Tuesday, June 06, 2006

Self and Universal Humanness

To what extent are personal experiences universally shared (or potentially universally shared) among all humans?

Is it valuable to write about self, because personal experiences might be relevant to others? Or is it "self-indulgent"? Can we write meaningfully about anything else? Might it in fact be more humble to write only about one's own experience, and arrogant to claim to know anything more?

Is it better to write in more general terms about one's own experiences, because the more you move to particular details, the less likely what you write will have relevance to others? Or does including the particular details make it more interesting?

Lately, I've been writing in very general (and, yes, vague) terms about processing a new emerging leading. I have wondered whether writing in that very general way is useful, or is just maddeningly cryptic. I am starting to think that it might be more maddenly cryptic than helpful. And so I apologize. (I will probably be sharing more of the details as the leading unfolds.)

I myself really like to learn about people's inner struggles with life: how they process leadings; how they deal with anxieties and fears; how they pray; what their spiritual experiences are like; how they decide what to do, or how they decide what is right and what is wrong. I like the honesty of facing experiences directly and fully. I like to see where people struggle to understand something on its own terms, instead of being quick to throw over it a ready-made interpretation borrowed from our commonly inherited patterns of thinking. I find it most exciting when I see people taking those commonly inherited patterns of thinking, and holding them up to actual lived experience, and asking: "does this really fit?" Very often the answer turns out to be, "not exactly," and it is the exploration of the parts that don't match up that often yield the new insights that have the ring of authenticity.

My sister and I once said to each other as we were catching up on each other's lives: "Life is not at all how I expected it to be." We both found this a bittersweet realization. At the time, it was more bitter than sweet. But over time, I have found that I bear the bitter parts better, for the most part, and this is a relief. It doesn't shock me any more, like it did in those earlier days of first venturing out into the world beyond that of my upbringing.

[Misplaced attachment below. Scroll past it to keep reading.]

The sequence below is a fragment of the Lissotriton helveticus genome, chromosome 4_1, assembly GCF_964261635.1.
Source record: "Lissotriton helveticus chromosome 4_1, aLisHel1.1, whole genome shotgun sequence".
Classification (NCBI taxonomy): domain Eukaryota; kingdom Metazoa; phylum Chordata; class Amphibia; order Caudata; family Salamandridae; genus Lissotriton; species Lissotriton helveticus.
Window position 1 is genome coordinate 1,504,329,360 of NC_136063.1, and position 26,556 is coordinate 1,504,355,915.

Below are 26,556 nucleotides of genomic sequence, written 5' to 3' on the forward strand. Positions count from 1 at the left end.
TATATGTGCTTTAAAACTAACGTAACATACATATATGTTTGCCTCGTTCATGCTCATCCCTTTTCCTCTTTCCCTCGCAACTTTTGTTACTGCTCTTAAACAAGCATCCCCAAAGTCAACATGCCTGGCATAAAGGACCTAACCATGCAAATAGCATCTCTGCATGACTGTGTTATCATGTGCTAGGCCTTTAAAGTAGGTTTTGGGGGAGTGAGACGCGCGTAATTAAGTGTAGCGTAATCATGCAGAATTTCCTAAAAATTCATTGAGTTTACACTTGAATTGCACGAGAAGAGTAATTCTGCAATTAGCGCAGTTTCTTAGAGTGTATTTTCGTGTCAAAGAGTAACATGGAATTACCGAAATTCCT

But I have been surprised, lately, to find myself going through new hard times, just as it seems things should be opening up for me, and even lightening for me. I feel clearer than ever before about a lot: who I am; what I am called to do. I've had very important insights about my relationship to my work, and my relationships with people. And yet I feel more powerless than ever to change in ways that I think would be helpful and healthier.

I think what I am learning is something important about the relationship between individuality and culture. I think I am feeling the press of my culture's power upon me. I think what I am really learning is how very hard it is for individuals to stand against strong cultural pressures.

So much is expected of me -- and of us all. Our world is demanding and complex. Most of us, I think, feel embedded in networks of competing demands.

What are some effective spiritual survival techniques? How do you stay centered and compassionate in this complex and demanding world?


  1. You're asking so many good questions, it's a bit intoxicating (in a gooooood way) to read them.

    You ask, "Is it better to write in more general terms about one's own experiences, because the more you move to particular details, the less likely what you write will have relevance to others? Or does including the particular details make it more interesting?"

    My reply, which may only speak for me: I love the details; they're a great corrective to my own cerebral tendencies, and they help me see you as a real person, not a bundle of ideas on legs.

    But we don't need to cover all the bases every time we write. Sometimes you'll probably want to lead us into contemplating a process of discerning and evaluating a leading--any leading--and at other times you'll want to know how we walk through the day as that process is underway, who we are drawn to consult, what we're reading, what we're telling and asking God.

    Dialogue is not a serial, synchronous or binary affair. Sometimes we have to ramble, and approach a thing from several angles, before we begin to put together the larger picture that I could never assemble alone. So I'm blessed by whatever dimension of your process you want to reveal, whether general or detailed. As for myself, I find it very hard to give specifics, even as I advocate others doing it! My post a while back on my mental prayer villages was probably the first thing I've written in a decade on how I pray. And I overcame a fair amount of resistance in writing it.


  2. Thank you, Johan, for your encouragement! I too value details. And so it is ironic, and yet understandable, that we both admit to difficulty in putting this into practice in our own writing! But I agree that we have to discern on a case by case basis when is the right time and forum to share more. Some things unfold more gradually than others. And, meanwhile, each level has value.